Society is a collection of individual people. Individual people are prone to change, often, or better yet, constantly. If individual people are constantly changing, society is also constantly changing. Because of the grand scale society is on, some changes take longer to manifest than others do in relation to the changes occurring on the individual level. However you look at it, society is constantly in motion. The matter to concern ourselves with is whether or not the change is good.
I know, good and bad are soooo subjective and no one can agree on what is what anymore. I get it. But that’s the issue! Individuals have changed their perception of good and bad relative to the moral code of previous generations. They say that what one generation abhors, the next generation tolerates and the third generation embraces. “They” are sometimes right, and I think they are in this case. People are changing their moral concept, and society at large is following, slowly but surely. What does this have to do with privacy? Absolutely nothing. I thought that would be a good title to get you here. Just kidding. It has everything to do with privacy.
My friend Christal recently wrote about privacy and whether or not it is important anymore. She suggests that people appear as though privacy is no longer important to them because of how easily they share information through social media outlets. She then proposes a few questions to consider:
1. If we share so much online, are we really concerned if our neighbor snoops on us with an aerial drone camera?
2. Who are the people who fight for privacy the most? Celebrities and politicians? What are they hiding?
Yes, we share a lot, and I agree with Christal’s observation that we are social animals and tend to gravitate to one another in pack-like mentality. If you haven’t read her post yet, you probably should and then return to finish reading here. It’s like a pre-class assignment in school. Now that you have read your assignment, you did read it, right? Good. Now that you have read it you see that she was commenting on a radio show discussing the potential for civilian use of drones to spy on other people. The radio host didn’t think it was a big deal because everyone is sharing everything on the Internet. What?!
First of all, privacy doesn’t mean hiding something, it means reserving something. To be private is to reserve some part or portion of yourself or your family life or whatever, and keep it safe from the outside world. There is nothing dirty or bad about this. Some people may try to hide unfavorable things under the guise of privacy, but secrecy might be a better word for that. Maybe it is semantics. I can’t get away from those. Privacy and secrecy are different, and sharing personal information is different than having personal information obtained without your knowledge. In the first situation I am in control of my self, in the latter I am being manipulated and controlled by an external force.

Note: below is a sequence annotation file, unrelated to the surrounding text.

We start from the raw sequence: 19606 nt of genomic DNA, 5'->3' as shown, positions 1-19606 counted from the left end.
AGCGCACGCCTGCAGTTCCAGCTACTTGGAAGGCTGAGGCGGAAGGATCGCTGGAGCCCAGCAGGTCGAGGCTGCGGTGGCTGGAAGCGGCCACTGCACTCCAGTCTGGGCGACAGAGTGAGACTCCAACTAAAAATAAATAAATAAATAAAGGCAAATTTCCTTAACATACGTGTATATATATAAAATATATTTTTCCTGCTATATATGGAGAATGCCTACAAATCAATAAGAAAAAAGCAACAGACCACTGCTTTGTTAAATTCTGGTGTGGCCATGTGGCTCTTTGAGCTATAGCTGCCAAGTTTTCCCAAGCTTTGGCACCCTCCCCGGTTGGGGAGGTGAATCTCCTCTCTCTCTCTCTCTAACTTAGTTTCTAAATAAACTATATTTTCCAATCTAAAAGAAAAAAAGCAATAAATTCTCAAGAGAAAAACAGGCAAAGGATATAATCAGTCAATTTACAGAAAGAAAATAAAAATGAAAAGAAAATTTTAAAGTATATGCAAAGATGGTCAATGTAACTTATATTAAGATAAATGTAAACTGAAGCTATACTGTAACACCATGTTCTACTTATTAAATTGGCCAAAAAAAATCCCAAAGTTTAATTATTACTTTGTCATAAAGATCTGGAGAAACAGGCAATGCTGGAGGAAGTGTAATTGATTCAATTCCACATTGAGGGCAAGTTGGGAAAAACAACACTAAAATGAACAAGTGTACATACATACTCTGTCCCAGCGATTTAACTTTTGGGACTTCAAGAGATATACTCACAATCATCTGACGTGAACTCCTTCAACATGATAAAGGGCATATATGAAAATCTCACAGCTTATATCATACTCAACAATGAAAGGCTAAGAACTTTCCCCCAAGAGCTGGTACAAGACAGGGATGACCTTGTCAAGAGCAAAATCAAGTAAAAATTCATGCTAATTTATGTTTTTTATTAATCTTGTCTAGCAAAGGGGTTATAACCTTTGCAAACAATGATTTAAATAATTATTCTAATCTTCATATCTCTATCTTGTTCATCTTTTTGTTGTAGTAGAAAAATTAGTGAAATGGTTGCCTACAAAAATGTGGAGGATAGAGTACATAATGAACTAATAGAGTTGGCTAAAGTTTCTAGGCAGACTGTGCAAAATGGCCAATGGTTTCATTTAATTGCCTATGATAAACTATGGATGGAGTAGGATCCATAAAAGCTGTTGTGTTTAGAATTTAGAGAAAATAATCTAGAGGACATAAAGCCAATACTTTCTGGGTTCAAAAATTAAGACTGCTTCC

Is there really any similarity between information sharing through social networking and information gathering through aerial drone video or audio recording? Absolutely. Consent is the difference. Another difference is what information is being shared or obtained. Actually in this case it is likely to be external information with both, only the interpretation is different.
If I create an online profile and share what movies and music I like, I am sharing what I do, but not so much who I am. Conclusions can be drawn, and it is probable that the way we share what we share indicates the type of person we want to be perceived as. Now in the case of snooping and spying, someone else might gather the same information, but the interpretation is up to them, not me. My neighbor may use his drone camera to hover outside my living room window and scan my DVD rack (jokes on him, we keep all of our DVDs in a binder, no cases to clutter the place up or be seen by snooping drones). From this information he can form an opinion of my personality. He may or may not be accurate, but I have no say in it. He can then misrepresent me, intentionally or not, if he so chooses. Honestly I can’t see where this scenario could possibly play out to anyone’s benefit, but the topic was generated and it interested me enough to start contemplating.
All I’m trying to say is that the lowering of privacy to share entertainment preferences online and the invasion of privacy through spy helicopter toys are not the same thing. I do worry, however, that the newer generations are losing awareness of this difference. Remember, what one generation abhors, the next tolerates and the third embraces. We may have witnessed a transition from abhor to embrace quicker than the saying suggests, thanks in part to social media and reality TV. I do believe privacy is still valued. I hope it is. But if individuals decide it isn’t then it won’t be long before society follows.